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Using Visual and Manipulative Tools to Improve Students’ Ability to Understand What They Read
The presentation will demonstrate the process of collaborating with students to create a unique set of symbols to assist them in deriving meaning from what they read. Each symbol represents a component of a narrative and the selection of each provides rich vocabulary development and conversational experience. Through the process, students develop enhanced abilities to understand the parts of a story, learn which components are needed to respond to comprehension questions, and engage in higher level thinking. The use of tools to mark text and guide thinking will be explained and demonstrated. The selection of a variety of manipulatives and specific conversational techniques which shape students’ ability to accurately respond to questions will also be discussed. Participants will have the opportunity to learn how to incorporate these tools and strategies with their own students.
As a result of this acivity, participants will be able to:
- State how using visual and multisensory tools improves students’ abilities to understand what they read.
- Use symbols to mark a sample text.
- Describe how using symbols to help explain the interplay between critical story elements provides a valuable process for students to use in answering higher level questions.
- Craft a tool to assist users in remembering the components of a story.
About the Presenter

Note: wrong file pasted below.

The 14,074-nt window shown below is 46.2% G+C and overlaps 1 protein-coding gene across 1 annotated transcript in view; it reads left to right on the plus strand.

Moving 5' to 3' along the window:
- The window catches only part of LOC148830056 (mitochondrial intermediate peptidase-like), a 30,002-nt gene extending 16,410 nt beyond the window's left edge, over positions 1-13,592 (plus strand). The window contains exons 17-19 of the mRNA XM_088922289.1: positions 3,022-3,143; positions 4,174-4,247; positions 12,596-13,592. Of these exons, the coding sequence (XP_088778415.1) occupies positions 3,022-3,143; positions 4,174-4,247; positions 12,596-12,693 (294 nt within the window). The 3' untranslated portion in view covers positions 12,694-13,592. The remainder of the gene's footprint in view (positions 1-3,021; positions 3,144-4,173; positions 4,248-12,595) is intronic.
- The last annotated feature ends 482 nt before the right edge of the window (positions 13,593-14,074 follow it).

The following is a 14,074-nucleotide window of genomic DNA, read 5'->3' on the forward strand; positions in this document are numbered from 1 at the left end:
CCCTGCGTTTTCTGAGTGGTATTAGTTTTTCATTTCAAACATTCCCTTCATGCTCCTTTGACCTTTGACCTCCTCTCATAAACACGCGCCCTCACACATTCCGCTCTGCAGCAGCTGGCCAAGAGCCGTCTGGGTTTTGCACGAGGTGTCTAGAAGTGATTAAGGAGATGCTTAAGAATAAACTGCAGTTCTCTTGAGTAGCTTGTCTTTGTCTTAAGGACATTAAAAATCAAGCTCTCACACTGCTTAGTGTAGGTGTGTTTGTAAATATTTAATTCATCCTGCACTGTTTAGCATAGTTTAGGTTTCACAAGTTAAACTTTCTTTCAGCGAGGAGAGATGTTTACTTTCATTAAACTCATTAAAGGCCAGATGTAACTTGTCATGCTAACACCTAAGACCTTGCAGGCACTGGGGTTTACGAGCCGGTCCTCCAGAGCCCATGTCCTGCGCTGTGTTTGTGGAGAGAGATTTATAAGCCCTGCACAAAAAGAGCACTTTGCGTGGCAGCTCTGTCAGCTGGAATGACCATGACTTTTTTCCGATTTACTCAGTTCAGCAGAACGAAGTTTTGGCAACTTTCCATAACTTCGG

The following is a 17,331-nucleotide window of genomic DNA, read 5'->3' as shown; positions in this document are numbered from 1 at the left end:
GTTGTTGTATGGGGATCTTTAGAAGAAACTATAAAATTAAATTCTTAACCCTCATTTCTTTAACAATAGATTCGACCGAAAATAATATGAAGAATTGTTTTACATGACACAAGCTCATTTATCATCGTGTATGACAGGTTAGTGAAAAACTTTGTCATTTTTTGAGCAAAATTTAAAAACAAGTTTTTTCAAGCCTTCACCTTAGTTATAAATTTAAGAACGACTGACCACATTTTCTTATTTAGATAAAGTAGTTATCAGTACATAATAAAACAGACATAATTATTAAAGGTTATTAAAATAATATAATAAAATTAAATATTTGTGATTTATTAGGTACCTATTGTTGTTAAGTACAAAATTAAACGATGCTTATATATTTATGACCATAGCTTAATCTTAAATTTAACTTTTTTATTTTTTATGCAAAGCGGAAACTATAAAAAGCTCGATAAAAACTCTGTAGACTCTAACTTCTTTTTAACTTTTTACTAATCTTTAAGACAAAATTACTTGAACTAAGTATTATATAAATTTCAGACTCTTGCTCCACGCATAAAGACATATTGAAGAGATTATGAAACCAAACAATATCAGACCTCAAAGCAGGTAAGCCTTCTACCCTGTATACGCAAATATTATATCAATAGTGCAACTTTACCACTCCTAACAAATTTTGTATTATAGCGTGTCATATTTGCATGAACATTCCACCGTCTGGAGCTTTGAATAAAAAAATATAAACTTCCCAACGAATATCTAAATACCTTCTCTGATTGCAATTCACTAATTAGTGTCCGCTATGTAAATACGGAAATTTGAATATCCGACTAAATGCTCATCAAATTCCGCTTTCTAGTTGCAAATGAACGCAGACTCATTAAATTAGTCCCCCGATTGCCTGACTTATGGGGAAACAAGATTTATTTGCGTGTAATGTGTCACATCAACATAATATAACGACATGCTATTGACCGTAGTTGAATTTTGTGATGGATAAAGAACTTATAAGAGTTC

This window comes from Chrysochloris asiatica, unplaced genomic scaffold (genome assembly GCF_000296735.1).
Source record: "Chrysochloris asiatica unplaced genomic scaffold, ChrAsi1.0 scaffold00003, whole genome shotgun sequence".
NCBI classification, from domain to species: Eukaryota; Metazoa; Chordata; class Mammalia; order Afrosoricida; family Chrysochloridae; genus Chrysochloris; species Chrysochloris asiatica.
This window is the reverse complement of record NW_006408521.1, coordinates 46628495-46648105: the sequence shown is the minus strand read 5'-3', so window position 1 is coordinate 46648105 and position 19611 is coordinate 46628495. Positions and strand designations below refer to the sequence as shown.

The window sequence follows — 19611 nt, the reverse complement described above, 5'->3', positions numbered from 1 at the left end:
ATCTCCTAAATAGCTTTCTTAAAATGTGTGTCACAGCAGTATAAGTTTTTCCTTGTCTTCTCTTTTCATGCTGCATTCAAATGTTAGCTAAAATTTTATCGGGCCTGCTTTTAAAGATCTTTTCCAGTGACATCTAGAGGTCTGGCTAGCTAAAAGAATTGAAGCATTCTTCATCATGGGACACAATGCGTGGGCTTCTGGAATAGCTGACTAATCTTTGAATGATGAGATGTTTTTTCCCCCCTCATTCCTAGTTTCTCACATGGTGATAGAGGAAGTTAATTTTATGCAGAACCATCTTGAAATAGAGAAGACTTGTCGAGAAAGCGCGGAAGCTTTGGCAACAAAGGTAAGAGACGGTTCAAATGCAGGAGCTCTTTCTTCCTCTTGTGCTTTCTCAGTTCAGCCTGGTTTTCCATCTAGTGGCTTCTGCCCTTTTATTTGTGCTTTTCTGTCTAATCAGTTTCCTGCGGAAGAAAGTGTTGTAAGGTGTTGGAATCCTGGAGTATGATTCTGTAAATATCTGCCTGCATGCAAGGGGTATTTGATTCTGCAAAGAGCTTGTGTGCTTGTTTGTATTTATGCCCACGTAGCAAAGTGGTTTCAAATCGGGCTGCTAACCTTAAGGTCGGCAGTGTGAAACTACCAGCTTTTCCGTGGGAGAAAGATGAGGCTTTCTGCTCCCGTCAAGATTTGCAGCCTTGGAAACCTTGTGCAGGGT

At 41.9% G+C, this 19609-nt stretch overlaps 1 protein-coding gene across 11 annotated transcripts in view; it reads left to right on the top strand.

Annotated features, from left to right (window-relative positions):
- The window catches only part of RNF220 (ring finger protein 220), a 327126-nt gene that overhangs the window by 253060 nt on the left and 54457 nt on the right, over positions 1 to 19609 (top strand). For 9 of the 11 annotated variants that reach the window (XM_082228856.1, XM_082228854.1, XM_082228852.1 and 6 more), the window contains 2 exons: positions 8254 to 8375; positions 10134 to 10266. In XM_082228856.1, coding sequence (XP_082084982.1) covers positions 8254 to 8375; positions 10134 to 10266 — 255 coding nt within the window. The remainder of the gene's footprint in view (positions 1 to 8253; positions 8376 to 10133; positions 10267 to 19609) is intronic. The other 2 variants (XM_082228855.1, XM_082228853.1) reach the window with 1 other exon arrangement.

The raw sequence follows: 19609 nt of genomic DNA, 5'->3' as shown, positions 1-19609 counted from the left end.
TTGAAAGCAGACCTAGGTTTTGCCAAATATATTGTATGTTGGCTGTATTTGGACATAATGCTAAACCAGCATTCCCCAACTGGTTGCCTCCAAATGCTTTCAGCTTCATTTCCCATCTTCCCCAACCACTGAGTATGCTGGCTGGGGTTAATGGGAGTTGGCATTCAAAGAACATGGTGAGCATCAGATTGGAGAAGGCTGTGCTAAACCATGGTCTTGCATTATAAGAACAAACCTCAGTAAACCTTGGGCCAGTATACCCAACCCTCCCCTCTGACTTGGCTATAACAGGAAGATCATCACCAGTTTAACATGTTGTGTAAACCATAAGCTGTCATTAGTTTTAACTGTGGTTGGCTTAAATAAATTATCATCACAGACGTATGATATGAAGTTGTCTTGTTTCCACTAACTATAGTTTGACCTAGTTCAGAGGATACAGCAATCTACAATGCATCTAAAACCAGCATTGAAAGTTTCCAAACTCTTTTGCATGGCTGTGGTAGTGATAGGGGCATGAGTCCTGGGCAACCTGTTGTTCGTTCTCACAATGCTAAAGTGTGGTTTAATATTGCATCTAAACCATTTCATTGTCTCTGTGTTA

Dawn Head is a speech-language pathologist with a passion for helping students on the autism spectrum to “tell their story.” Originally from Okinawa, Japan, Dawn received a Bachelor of Science in Speech and Hearing Science from the University of Illinois (Urbana-Champaign) and a Master of Arts in Speech Pathology from the University of Florida. Before joining the Hillsborough County school system in 2001, Dawn served as the speech/language pathologist at a long-term, acute care hospital. In this capacity, she assisted patients with medically complex diagnoses in improving their communication and swallowing skills. Her work in Hillsborough County schools includes initiating and co-teaching a social skills class for students on the autism spectrum at Coleman Middle School. Catherine Zenko’s CARD presentation on improving literacy for students on the autism spectrum motivated Dawn to search for a method of literacy improvement that addressed the theory of mind, central coherence, and executive function deficits which pose challenges for these students. The guidance and support of her CARD mentor, Katy Langevin, as well as the educational opportunities provided by CARD and PEPSA greatly increased her ability to meet the needs of her students. Dawn has enjoyed collaborating with her students to develop unique symbols and manipulatives to facilitate their ability to understand and discuss what they read. She looks forward to continuing to share these methods and materials with teachers and speech/language pathologists in her district.